BOSTON — Are immigrants to the United States potential allies in the fight to stem pollution and resource depletion around the world? Or are they a big reason for environmental degradation and growing consumption in America?
It is a moral and political debate that is emerging as one of the most divisive issues facing the nation's leading environmental groups. And it's caused a split within the oldest and perhaps most influential of those groups - the Sierra Club.
Next month, the organization's 550,000 members will be asked whether the group's official policy should change from one of neutrality on immigration to one that advocates a "reduction in net immigration." The vote will provide an important indicator of how conservationists nationwide view the issue, and it may provide a glimpse of what direction the debate will take.
There is no doubt that immigrants swell the US population - they now account for most of a US population-increase rate that surpasses all of Europe and even many developing countries. Still, for many people, the choice is a tough one to make.
"Their story very often is a poignant one," says Alan Kuper, a retired physics professor in Cleveland and longtime Sierra Club activist. "But any way you calculate it, there are simply too many people in the United States."
"I would never say that immigrants are causing this any more than people born here," Mr. Kuper says. "But once they're here, we're all in this together."
The present jump in immigrants began in 1990, when the Immigration Reform Act opened US doors to the families of many immigrants. Legal immigration went up 40 percent to about 1 million a year. (Illegal immigration each year is estimated to add at least another 200,000 permanent residents.)
Some argue that immigrants are inclined to adopt a more consumption-oriented lifestyle as their economic situation improves. Others note that this is a global issue and say a liberal US immigration policy also acts as a "safety valve" for high-population countries from which people emigrate. That makes it easier to avoid dealing with environmental problems there.
On the other hand, census figures show, immigrant couples tend to have smaller families here than they likely would have in their home country.
The issue also gets to a more basic problem environmentalists (especially the big national groups) have had: the appearance of disregard for the working class, especially minorities.
"The fact of the matter is, this movement has not been particularly inclusive of ethnic minorities," says Charles Kamasaki, vice president of the National Council of La Raza, a Latino-rights group in Washington. Two directors on the Sierra Club's 15-member board are African-American, for example, and the group has never had a Latino director.
Meanwhile, the debate over the vote has gotten somewhat nasty. Advocates of the proposal to restrict immigration have been accused by opponents of the "greening of hate" and of stirring "white fear of a brown planet."
The fact that John Muir, the founder of the Sierra Club, was himself an immigrant (from Scotland) is not lost on some.
"He was basically just off the boat," club president Adam Webach said on CNN last week. "So it's pretty strange for the Sierra Club to be in a debate questioning whether we should get involved in immigration control."
On the other hand, says Alan Kuper, leader of the effort to change club policy, "John Muir did not settle for short-term goals nor for nonenvironmental agendas in the name of pragmatism or to avoid controversy."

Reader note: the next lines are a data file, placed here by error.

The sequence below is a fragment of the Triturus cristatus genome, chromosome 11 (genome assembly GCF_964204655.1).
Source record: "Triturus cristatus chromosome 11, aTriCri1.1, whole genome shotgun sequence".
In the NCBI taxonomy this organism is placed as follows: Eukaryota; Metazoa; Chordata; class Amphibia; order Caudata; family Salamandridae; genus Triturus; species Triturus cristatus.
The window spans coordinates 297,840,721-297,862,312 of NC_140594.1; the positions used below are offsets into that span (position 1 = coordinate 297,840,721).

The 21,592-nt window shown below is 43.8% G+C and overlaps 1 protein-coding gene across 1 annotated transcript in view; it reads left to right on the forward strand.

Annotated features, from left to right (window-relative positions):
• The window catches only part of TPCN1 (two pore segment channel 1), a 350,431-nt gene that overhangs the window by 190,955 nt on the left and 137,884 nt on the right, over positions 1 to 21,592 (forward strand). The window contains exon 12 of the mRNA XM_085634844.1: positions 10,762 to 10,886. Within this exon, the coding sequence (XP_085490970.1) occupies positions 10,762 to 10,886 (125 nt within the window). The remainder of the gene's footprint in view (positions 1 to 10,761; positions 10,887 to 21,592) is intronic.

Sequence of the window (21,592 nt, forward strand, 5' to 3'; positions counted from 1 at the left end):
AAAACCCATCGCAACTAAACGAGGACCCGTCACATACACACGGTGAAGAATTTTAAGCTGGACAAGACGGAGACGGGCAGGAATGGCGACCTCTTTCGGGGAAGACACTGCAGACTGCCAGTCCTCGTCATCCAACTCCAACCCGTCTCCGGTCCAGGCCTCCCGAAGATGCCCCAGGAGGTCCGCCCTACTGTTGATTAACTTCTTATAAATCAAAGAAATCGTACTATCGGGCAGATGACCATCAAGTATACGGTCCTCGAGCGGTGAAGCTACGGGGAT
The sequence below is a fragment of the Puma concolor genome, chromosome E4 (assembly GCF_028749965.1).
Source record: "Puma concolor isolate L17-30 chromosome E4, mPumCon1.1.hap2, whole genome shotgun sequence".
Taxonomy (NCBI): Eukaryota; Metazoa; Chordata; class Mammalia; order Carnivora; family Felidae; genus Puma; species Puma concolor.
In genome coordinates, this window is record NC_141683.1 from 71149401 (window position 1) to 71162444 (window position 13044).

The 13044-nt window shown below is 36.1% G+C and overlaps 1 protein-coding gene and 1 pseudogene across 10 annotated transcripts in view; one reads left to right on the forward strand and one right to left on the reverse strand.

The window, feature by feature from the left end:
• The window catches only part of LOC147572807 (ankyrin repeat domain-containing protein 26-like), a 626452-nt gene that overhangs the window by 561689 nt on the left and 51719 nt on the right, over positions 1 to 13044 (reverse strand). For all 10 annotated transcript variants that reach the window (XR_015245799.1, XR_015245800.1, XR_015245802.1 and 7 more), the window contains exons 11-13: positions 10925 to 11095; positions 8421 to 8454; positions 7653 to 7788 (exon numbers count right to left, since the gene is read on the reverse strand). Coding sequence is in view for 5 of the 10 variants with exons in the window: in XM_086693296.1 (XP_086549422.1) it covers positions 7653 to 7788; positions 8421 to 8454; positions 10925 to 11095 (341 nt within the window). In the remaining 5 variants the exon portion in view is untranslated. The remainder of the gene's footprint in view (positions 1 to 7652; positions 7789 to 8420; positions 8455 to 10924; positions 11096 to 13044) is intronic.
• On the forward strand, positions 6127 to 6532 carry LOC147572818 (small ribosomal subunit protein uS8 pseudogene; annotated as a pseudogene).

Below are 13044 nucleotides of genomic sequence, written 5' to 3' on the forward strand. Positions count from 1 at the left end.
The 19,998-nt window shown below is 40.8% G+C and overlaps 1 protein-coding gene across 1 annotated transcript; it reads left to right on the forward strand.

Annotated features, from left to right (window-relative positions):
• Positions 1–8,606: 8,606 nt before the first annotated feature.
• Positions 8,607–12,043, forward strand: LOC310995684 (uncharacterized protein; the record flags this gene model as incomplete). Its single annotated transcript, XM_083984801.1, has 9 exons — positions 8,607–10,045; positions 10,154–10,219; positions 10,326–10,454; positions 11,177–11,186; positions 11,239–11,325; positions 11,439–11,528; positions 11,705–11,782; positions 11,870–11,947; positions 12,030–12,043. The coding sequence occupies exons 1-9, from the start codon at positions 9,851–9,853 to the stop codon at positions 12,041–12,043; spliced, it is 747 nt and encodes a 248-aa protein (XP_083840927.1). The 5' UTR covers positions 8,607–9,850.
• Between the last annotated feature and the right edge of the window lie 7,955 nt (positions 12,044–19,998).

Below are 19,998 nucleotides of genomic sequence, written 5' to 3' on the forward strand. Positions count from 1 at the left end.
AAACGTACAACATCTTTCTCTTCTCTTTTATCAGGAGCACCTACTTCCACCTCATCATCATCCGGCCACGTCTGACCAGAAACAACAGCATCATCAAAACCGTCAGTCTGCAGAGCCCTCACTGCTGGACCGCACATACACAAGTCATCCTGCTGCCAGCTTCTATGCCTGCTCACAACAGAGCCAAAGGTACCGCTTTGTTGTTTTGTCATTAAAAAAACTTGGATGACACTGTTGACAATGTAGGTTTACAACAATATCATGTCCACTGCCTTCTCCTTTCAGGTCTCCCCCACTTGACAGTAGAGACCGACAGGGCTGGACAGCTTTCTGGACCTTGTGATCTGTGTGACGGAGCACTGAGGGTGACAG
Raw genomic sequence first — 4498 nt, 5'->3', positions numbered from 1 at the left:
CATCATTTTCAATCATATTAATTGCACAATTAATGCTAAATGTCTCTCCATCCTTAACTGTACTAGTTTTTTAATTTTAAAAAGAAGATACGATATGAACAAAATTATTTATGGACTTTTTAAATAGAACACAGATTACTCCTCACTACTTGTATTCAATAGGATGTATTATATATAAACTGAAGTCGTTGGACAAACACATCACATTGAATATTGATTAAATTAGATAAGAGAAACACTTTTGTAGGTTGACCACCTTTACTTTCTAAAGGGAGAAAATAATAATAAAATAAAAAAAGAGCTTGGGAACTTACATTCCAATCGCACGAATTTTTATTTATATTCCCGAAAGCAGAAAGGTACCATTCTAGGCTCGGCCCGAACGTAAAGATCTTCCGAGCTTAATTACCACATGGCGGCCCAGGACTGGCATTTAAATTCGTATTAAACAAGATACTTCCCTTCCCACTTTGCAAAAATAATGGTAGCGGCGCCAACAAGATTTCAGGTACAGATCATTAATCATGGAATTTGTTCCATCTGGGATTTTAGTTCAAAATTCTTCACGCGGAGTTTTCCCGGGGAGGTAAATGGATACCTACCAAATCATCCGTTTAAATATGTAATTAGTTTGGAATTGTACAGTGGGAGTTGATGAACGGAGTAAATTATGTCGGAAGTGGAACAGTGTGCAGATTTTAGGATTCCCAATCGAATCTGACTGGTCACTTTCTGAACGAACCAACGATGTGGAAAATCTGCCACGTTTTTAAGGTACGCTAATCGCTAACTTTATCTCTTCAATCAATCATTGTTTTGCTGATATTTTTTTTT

For many environmental activists, however, it's hard to take a tough stand against all those huddled masses yearning to breathe free and boot-strap themselves to a better life - especially when this could turn off potential members and donors among fellow progressives. Even the club's co-chair of the national population committee is against the proposal.
"We could stop immigration tomorrow, but would this save the environment? Absolutely not," says Karen Kalla of Poolesville, Md. "For the most part, people who immigrate to this country are not the ones who have the greatest [environmental] impact in terms of lifestyle."
"It's easier for us to say let's keep those people out so we can use our air conditioners and cars," she adds.
Leaders of other environmental groups have staked out their position on the issue. Lining up with Kuper and those wanting to reduce annual immigration to "replacement level" (about 200,000 a year) are Earth First! founder Dave Foreman; Paul Watson, head of Sea Shepherds; Rainforest Action Network head Randy Hayes; and former Sen. Gaylord Nelson, who organized the first Earth Day in 1970.
Wilderness Society policy states that "to bring population levels to ecologically sustainable levels, both birth rates and immigration rates need to be reduced." Plus, the 1996 report of the President's Council on Sustainable Development acknowledged that "this is a sensitive issue, but reducing immigration levels is a necessary part of population stabilization and the drive toward sustainability."
On the other side of the debate are the Earth Island Institute, founded by legendary environmental activist David Brower; Greenpeace USA; the San Francisco-based Political Ecology Group; other organizations advocating "environmental justice" on behalf of ethnic and racial minorities; and even some population-control activists.
Zero Population Growth (ZPG), for example, is lobbying against drastically reduced immigration as envisioned by some Sierra Club members.
For their part, supporters of minority ethnic groups are wary of anything that could further stir up animosity against those now legitimately coming to the US.
"It's quite an extreme proposal," says Mr. Kamasaki. "It would prevent hundreds of thousands of families from reuniting, and it would cause the greatest reduction in immigration since the Know-Nothing movement in the 1800s."